Are you paying for being with the wrong bank?Consumers struggling to compare accounts to switch

29 November 2013

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New Which? research has found that consumers are potentially losing thousands of pounds a year in fees and charges by being with the wrong bank, and can't easily compare accounts to switch.

Which? compared overdraft charges, interest paid for being in credit, and the cost of using your debit card overseas between 21 current account providers and we found customers with the wrong bank account could be paying out more than £2,000 a year in fees and charges.  

We found that in our worst case scenario, going overdrawn without permission and having payments rejected could cost an extra £183 in fees and charges a month with the most expensive account, Bank of Ireland Clear Account Level 1, compared to the least expensive, the Halifax Reward Current Account. If you did this every month, it would add up to a massive £2,197 over a year.

Authorised overdraft charges

Even if you only use an authorised overdraft for just a few days a month, you could be around £120 worse off a year if you bank using TSB’s, Lloyds’ or Bank of Scotland’s Classic Account, rather than Clydesdale Bank or Yorkshire Bank’s Current Account Direct. Our latest consumer insight research shows up to five million households are using their authorised overdraft facility. 

Consumers could avoid these fees if they switched to an account that is better suited to their needs. For example, Halifax’s Reward Current Account is cheapest for using an unauthorised overdraft, but it is one of the most expensive for authorised overdraft charges. But the information that banks make available to customers at present doesn’t allow people to compare accounts based on their needs.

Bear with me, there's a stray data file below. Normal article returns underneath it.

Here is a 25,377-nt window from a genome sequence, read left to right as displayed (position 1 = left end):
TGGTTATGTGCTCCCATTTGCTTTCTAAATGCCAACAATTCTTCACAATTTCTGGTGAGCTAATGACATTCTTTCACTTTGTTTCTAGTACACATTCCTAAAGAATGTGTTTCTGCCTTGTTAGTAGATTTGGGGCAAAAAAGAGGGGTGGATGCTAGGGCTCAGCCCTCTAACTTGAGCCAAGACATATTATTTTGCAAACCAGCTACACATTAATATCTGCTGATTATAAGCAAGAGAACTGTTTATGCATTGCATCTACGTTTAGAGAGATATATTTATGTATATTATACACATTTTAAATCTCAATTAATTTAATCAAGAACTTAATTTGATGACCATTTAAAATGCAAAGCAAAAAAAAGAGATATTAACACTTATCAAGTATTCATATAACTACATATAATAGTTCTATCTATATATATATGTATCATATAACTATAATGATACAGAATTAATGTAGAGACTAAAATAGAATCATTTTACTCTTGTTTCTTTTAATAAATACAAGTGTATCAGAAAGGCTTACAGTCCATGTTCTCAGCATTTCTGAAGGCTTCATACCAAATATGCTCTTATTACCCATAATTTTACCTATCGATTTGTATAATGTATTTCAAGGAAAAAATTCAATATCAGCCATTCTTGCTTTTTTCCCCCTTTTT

Consumers struggle to compare accounts

Unfortunately bank charges are just one side of a more complex problem. In a recent survey of Which? members we found 52% of consumers (excluding those with packaged accounts) who haven’t switched banks say they’d be more likely to if it was easier to compare accounts, yet only a quarter agree that this is easy to do at the moment. 

Previous Which? research has found that current account charges are so complex that consumers cannot work out the cost of running an account.

Which? calls for banks to release customer data 

With the cost of living top of the agenda, ahead of the Autumn Statement we are calling on the Chancellor to step in and use powers he already has to force banks to release data about how customers use their accounts. This can be used to develop comparison tools that allow consumers to rank providers by cost based on their needs.

Banks already have this data and are using it to design products and services but they don’t all share it with their customers in the same way. Which? is calling for banks to make this information easily accessible and usable to consumers in a format consistent across all providers, so they can see which bank account is best for them and avoid hefty fees.

Richard Lloyd, executive director at Which?, said: “Our research lays bare the huge difference in fees and charges between current accounts. With many households relying on their overdrafts to cope with the rising cost of living, we’re calling on the Chancellor to force banks to release information so consumers can make sense of the way they use their account and choose the one that is best for them.

“Unless banks make it simple for people to compare the cost of running a current account, the new switching guarantee alone will fail to transform switching rates or significantly increase competition in banking.”

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